ZANESVILLE — Avondale Youth Center became the first children's residential center in the state to be awarded the qualified residential treatment program certification by the federal government.
The certification focuses on trauma informed care.
"What the federal government wants to see is every child residential center is serving kids in a way that is taking into considering their trauma history," said Gary King, Avondale's director.
"If we have a child come into our care, any interaction with them, any response to them, we have to keep on the back of our minds an idea of what they have been through in their lives, and how our response may affect them," King said.
"That way we are not retraumatizing them, and we are helping them learn coping skills, to be able to move beyond that trauma, and help them not be stifled by the history they have been through," he said.
The accreditation was a long process, King said, and took more than a year. The center had to meet 479 standards, "making sure we are operating in a way that is trauma informed, people are appropriately trained, and policies are in place to make sure kids are safe," King added.
Many of the practices were already in place at Avondale, King said, but it was a matter of putting them into policy and making sure they were consistent. In addition, the federal government wanted evidence things were being done properly.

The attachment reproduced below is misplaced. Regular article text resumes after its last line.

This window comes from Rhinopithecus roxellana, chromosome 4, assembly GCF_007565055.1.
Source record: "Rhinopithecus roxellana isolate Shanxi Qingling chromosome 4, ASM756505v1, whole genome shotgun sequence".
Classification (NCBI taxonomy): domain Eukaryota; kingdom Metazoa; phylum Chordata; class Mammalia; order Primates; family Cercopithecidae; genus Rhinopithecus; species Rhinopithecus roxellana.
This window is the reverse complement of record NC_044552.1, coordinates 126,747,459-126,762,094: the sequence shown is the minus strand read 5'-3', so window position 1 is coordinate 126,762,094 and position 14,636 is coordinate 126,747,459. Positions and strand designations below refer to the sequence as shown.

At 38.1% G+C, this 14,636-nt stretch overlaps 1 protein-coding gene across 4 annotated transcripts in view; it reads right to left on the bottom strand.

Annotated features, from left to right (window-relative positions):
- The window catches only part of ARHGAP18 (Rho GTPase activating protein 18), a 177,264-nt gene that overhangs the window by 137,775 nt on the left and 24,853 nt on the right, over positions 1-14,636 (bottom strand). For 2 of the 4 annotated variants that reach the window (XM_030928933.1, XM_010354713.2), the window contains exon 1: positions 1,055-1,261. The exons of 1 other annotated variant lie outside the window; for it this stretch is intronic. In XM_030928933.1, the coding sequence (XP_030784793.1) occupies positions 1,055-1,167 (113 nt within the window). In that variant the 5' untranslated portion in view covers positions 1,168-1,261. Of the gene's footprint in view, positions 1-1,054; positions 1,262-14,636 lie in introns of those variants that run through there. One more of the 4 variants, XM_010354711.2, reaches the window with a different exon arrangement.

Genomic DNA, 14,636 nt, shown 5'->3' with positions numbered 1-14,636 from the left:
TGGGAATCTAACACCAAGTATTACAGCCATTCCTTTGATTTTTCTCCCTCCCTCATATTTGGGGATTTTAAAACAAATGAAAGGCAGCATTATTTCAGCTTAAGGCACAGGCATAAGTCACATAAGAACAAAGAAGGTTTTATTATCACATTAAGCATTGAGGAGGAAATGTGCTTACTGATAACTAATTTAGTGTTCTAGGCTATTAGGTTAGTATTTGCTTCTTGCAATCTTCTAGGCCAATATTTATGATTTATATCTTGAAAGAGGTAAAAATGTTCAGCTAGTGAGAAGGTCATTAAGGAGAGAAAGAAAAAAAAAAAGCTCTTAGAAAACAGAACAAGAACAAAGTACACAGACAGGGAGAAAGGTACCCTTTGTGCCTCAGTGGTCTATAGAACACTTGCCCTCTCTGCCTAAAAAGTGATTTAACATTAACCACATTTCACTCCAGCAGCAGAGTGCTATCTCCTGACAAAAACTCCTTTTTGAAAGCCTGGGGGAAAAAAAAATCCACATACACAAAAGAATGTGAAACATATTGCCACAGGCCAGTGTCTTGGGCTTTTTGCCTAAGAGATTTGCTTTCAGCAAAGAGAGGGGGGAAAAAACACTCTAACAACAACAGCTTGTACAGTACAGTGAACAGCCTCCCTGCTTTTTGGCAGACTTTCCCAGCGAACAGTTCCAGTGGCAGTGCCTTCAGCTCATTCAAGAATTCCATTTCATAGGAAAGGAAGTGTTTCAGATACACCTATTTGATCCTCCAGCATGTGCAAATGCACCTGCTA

The accreditation stems from the Family First Prevention Services Act, which was signed into law by President Trump in 2018. "The government wants to make sure kids are not lingering in group homes for long periods of time," King said. Residential homes are reimbursed for the time children spend in group homes, but if a facility is not QRTP certified, then those reimbursements stop. If facilities are not certified by 2024, they will not be able to renew their licenses.
Annual fund benefits residents
The certification was a bright spot in a difficult two years, King said. COVID-19 restrictions curtailed many of the activities the facility likes to provide, including the annual trip to King's Island or Cedar Point.
The Avondale Fund, which helps pay for many of the extracurricular activities the residents enjoy, is a big part of making children's stay at Avondale the best it can be.
"The money goes directly toward the benefit of the kids," King said, but "it is really about providing for the kids year-round."
It helps with items such as cleats for those who play football and prom dresses. It helps make the Avondale experience as close to a normal childhood as possible, he said.
Trips to the movies or bowling, riding bikes, "the experience we remember as children," King said. "The kids that are here have been through a lot of trauma, and had very challenging lives. It is really our honor and our privilege to take kids through their teenage years, we have a small snippet of time where we can impact their lives and create good memories for them, and show them adults can be trusted," King said.
Donations to the Avondale fund can be sent to 4155 Roseville Road, Zanesville. For more information, call Traci Taylor at 740-849-2344.
Social media: @crookphoto
This article originally appeared on Zanesville Times Recorder: Helping children move beyond the trauma